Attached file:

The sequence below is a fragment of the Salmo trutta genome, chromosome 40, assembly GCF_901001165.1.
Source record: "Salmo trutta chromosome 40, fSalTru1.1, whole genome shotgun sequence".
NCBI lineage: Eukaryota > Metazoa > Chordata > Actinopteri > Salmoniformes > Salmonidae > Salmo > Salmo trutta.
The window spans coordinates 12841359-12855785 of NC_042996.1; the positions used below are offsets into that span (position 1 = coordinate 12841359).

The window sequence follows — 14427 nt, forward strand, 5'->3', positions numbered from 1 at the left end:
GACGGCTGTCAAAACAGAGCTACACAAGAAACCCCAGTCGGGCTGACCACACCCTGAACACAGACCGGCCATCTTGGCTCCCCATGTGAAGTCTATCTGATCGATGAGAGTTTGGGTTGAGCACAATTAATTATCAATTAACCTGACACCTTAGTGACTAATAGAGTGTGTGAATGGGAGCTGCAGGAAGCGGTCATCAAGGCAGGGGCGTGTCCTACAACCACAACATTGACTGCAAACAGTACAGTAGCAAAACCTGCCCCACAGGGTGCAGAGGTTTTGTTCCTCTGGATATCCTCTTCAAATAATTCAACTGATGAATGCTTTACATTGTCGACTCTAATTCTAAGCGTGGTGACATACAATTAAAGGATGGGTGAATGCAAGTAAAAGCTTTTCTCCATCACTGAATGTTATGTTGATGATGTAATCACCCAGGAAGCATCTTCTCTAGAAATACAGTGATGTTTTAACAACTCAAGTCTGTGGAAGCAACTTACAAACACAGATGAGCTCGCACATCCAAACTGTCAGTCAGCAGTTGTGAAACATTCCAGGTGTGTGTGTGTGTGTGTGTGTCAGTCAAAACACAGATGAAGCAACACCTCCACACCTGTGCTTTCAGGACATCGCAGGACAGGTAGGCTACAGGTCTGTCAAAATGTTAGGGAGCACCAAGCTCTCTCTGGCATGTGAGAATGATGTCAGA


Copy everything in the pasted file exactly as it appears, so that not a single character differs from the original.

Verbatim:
The sequence below is a fragment of the Salmo trutta genome, chromosome 40, assembly GCF_901001165.1.
Source record: "Salmo trutta chromosome 40, fSalTru1.1, whole genome shotgun sequence".
NCBI lineage: Eukaryota > Metazoa > Chordata > Actinopteri > Salmoniformes > Salmonidae > Salmo > Salmo trutta.
The window spans coordinates 12841359-12855785 of NC_042996.1; the positions used below are offsets into that span (position 1 = coordinate 12841359).

The window sequence follows — 14427 nt, forward strand, 5'->3', positions numbered from 1 at the left end:
GACGGCTGTCAAAACAGAGCTACACAAGAAACCCCAGTCGGGCTGACCACACCCTGAACACAGACCGGCCATCTTGGCTCCCCATGTGAAGTCTATCTGATCGATGAGAGTTTGGGTTGAGCACAATTAATTATCAATTAACCTGACACCTTAGTGACTAATAGAGTGTGTGAATGGGAGCTGCAGGAAGCGGTCATCAAGGCAGGGGCGTGTCCTACAACCACAACATTGACTGCAAACAGTACAGTAGCAAAACCTGCCCCACAGGGTGCAGAGGTTTTGTTCCTCTGGATATCCTCTTCAAATAATTCAACTGATGAATGCTTTACATTGTCGACTCTAATTCTAAGCGTGGTGACATACAATTAAAGGATGGGTGAATGCAAGTAAAAGCTTTTCTCCATCACTGAATGTTATGTTGATGATGTAATCACCCAGGAAGCATCTTCTCTAGAAATACAGTGATGTTTTAACAACTCAAGTCTGTGGAAGCAACTTACAAACACAGATGAGCTCGCACATCCAAACTGTCAGTCAGCAGTTGTGAAACATTCCAGGTGTGTGTGTGTGTGTGTGTGTCAGTCAAAACACAGATGAAGCAACACCTCCACACCTGTGCTTTCAGGACATCGCAGGACAGGTAGGCTACAGGTCTGTCAAAATGTTAGGGAGCACCAAGCTCTCTCTGGCATGTGAGAATGATGTCAGA